senior lady painting with friend

Swift changes in moods are characteristic signs of dementia, and can be very hard for family care providers to navigate. One minute you may be enjoying a pleasant activity together, when apparently out of nowhere, the person’s countenance darkens. It’s possible to then find yourself walking on eggshells while you cautiously attempt to resolve a situation you don’t fully grasp.

Though it’s useful to determine the root cause behind powerful emotions such as agitation, anxiety, and fear, unfortunately, it is not always feasible. There could be a known cause, like boredom or hunger, that can be easily resolved; but there could be more arbitrary causes, such as the older adult recalling a distressing memory from many years ago that they are unable to discuss. To help reduce anxiety, sensory activities for dementia can help restore calm.

What Do I Do Now?

After determining that the older adult is not in pain or physical discomfort, there are two crucial actions to take:

  • Journaling: Keep a notebook close by while taking care of a senior loved one. Record the date, time, and any other particulars pertaining to an occurrence of agitation. For instance, note if the older adult had just woken up, had just finished having dinner, had not used the bathroom for a few hours, was watching the news on TV, etc. The hour of the day is especially important to note, as individuals with dementia usually experience more anxiety in the late afternoon and evening. The goal with journaling is to identify commonalities and patterns which can help you avoid future occurrences.
  • Distraction/Redirection: After recognizing the feelings the older adult is experiencing, it is often effective to move into a different area of the home (or to go outside if the weather’s nice enough) and shift the senior’s attention to something enjoyable. If it’s been a long time since breakfast, a mid-morning snack on the front porch may help. If the senior is wandering or pacing, try venturing out for a walk around the block or to the park. Sometimes, listening to favorite music can offer feelings of calm. Try different strategies and write down the results in your journal for future reference.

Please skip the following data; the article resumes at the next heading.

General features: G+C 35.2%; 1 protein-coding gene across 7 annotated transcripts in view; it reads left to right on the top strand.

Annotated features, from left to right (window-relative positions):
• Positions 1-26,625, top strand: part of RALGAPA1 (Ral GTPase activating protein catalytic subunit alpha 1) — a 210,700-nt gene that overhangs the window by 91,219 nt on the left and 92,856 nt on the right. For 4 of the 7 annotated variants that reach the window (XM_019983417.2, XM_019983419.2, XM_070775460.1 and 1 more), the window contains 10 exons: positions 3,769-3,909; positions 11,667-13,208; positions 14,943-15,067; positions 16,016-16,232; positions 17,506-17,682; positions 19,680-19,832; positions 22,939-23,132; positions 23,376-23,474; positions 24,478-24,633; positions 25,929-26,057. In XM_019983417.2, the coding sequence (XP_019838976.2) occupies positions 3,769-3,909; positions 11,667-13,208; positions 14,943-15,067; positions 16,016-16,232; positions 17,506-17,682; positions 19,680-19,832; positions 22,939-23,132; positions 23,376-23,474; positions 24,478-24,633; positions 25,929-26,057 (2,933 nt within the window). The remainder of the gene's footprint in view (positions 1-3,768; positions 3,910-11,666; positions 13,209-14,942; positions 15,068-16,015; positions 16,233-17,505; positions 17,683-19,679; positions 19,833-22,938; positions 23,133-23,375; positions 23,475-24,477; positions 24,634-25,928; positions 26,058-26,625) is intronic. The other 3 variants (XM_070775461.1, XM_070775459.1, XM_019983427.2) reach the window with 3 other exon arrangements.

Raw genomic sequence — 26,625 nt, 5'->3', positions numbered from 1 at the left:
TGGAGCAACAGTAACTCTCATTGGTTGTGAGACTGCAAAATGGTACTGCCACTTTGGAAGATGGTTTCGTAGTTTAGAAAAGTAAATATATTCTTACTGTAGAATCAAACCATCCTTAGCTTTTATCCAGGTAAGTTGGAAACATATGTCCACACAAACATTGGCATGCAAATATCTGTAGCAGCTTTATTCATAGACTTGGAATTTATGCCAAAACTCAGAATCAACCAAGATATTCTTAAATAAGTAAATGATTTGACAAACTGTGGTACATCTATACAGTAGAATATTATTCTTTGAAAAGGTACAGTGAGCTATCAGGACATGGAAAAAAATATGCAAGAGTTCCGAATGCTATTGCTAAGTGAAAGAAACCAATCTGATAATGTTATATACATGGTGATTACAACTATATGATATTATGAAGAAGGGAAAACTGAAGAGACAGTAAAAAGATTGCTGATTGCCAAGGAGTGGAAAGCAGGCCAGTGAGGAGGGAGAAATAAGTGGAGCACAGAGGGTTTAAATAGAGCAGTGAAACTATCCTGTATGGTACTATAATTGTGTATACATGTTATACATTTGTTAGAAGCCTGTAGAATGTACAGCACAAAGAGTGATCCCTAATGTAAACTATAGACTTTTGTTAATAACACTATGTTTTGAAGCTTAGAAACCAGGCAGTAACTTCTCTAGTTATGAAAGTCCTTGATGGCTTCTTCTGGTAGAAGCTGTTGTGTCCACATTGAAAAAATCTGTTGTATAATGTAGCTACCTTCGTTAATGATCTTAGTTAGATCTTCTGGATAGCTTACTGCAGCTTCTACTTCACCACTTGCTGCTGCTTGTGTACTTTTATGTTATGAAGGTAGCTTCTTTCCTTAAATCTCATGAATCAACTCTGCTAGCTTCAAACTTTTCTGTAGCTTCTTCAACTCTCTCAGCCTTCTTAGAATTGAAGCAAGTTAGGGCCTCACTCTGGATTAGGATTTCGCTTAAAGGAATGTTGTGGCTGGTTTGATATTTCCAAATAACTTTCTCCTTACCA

Engaging the Senses

Sensory activities for dementia can help preempt or provide distraction from challenging mood changes. Try creating and implementing one or more of these innovative ideas from our experts in dementia care in Howard County, Maryland and the surrounding areas:

  • Fragrance Cards: Cut pieces of cardboard and attach aromatic items in small sealed plastic baggies to one end. Use a variety of scents that bring to mind memories or a feeling of peace: cinnamon, vanilla, peppermint, pine needles, chocolate, coffee, suntan lotion, etc. Use your imagination and discuss each fragrance while enjoying them together.
  • Aquarium Bag: Fill a big zip-lock plastic bag with water beads and a number of small plastic marine animals, plants, etc. Employ this idea as a springboard to other sensory bags with different themes according to the older adult’s specific interests.
  • Homemade Paint: Prepare a batch of this safe, nontoxic paint to keep on hand, that can be used for either finger painting or brush painting. Blend together ½ c cornstarch and 2¾ c cold water in a pan. Cook and stir over medium heat until boiling. Stir 1 envelope of unflavored gelatin into ½ c of cold water and add to the cornstarch and water. Allow the mixture to cool, and then divide up into different containers, adding different colors of food coloring to each.

Want More Ideas?

At Home With You Senior Care, our experts in dementia care in Howard County, MD and the nearby communities are full of innovative ideas like these, as well as the skill to help effectively handle even the most complicated symptoms of the disease. Our objective is always to make life the best it can be for the seniors and families we serve, each and every day. Reach out to us at 410-756-0959 for more information.